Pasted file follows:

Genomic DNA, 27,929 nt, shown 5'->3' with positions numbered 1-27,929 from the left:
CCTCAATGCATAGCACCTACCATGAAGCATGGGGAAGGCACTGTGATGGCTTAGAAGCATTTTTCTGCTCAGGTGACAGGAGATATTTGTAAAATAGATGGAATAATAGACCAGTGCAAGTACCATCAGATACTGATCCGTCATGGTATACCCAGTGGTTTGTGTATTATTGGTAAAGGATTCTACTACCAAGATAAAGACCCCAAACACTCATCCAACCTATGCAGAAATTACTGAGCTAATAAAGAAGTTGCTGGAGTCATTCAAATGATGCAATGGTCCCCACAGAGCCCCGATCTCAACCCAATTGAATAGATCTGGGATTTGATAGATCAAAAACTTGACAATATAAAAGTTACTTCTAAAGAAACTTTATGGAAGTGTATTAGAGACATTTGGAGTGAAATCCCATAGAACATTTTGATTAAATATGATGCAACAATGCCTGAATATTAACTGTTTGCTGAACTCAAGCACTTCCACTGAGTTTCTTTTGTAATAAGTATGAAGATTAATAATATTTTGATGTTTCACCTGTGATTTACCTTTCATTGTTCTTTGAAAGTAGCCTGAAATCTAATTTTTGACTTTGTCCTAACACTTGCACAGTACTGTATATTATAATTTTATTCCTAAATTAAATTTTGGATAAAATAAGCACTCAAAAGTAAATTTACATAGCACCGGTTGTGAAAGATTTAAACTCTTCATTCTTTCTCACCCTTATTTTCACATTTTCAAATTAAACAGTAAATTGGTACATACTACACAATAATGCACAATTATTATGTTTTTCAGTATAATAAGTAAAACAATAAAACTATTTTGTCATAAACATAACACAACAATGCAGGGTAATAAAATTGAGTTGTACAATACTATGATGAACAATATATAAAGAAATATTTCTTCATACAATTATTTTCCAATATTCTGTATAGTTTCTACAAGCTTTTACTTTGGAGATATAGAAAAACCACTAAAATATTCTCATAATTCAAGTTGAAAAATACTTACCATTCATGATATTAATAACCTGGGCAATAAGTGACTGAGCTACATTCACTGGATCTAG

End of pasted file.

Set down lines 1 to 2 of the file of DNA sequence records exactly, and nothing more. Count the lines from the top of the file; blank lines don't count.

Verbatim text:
Genomic DNA, 27,929 nt, shown 5'->3' with positions numbered 1-27,929 from the left:
CCTCAATGCATAGCACCTACCATGAAGCATGGGGAAGGCACTGTGATGGCTTAGAAGCATTTTTCTGCTCAGGTGACAGGAGATATTTGTAAAATAGATGGAATAATAGACCAGTGCAAGTACCATCAGATACTGATCCGTCATGGTATACCCAGTGGTTTGTGTATTATTGGTAAAGGATTCTACTACCAAGATAAAGACCCCAAACACTCATCCAACCTATGCAGAAATTACTGAGCTAATAAAGAAGTTGCTGGAGTCATTCAAATGATGCAATGGTCCCCACAGAGCCCCGATCTCAACCCAATTGAATAGATCTGGGATTTGATAGATCAAAAACTTGACAATATAAAAGTTACTTCTAAAGAAACTTTATGGAAGTGTATTAGAGACATTTGGAGTGAAATCCCATAGAACATTTTGATTAAATATGATGCAACAATGCCTGAATATTAACTGTTTGCTGAACTCAAGCACTTCCACTGAGTTTCTTTTGTAATAAGTATGAAGATTAATAATATTTTGATGTTTCACCTGTGATTTACCTTTCATTGTTCTTTGAAAGTAGCCTGAAATCTAATTTTTGACTTTGTCCTAACACTTGCACAGTACTGTATATTATAATTTTATTCCTAAATTAAATTTTGGATAAAATAAGCACTCAAAAGTAAATTTACATAGCACCGGTTGTGAAAGATTTAAACTCTTCATTCTTTCTCACCCTTATTTTCACATTTTCAAATTAAACAGTAAATTGGTACATACTACACAATAATGCACAATTATTATGTTTTTCAGTATAATAAGTAAAACAATAAAACTATTTTGTCATAAACATAACACAACAATGCAGGGTAATAAAATTGAGTTGTACAATACTATGATGAACAATATATAAAGAAATATTTCTTCATACAATTATTTTCCAATATTCTGTATAGTTTCTACAAGCTTTTACTTTGGAGATATAGAAAAACCACTAAAATATTCTCATAATTCAAGTTGAAAAATACTTACCATTCATGATATTAATAACCTGGGCAATAAGTGACTGAGCTACATTCACTGGATCTAG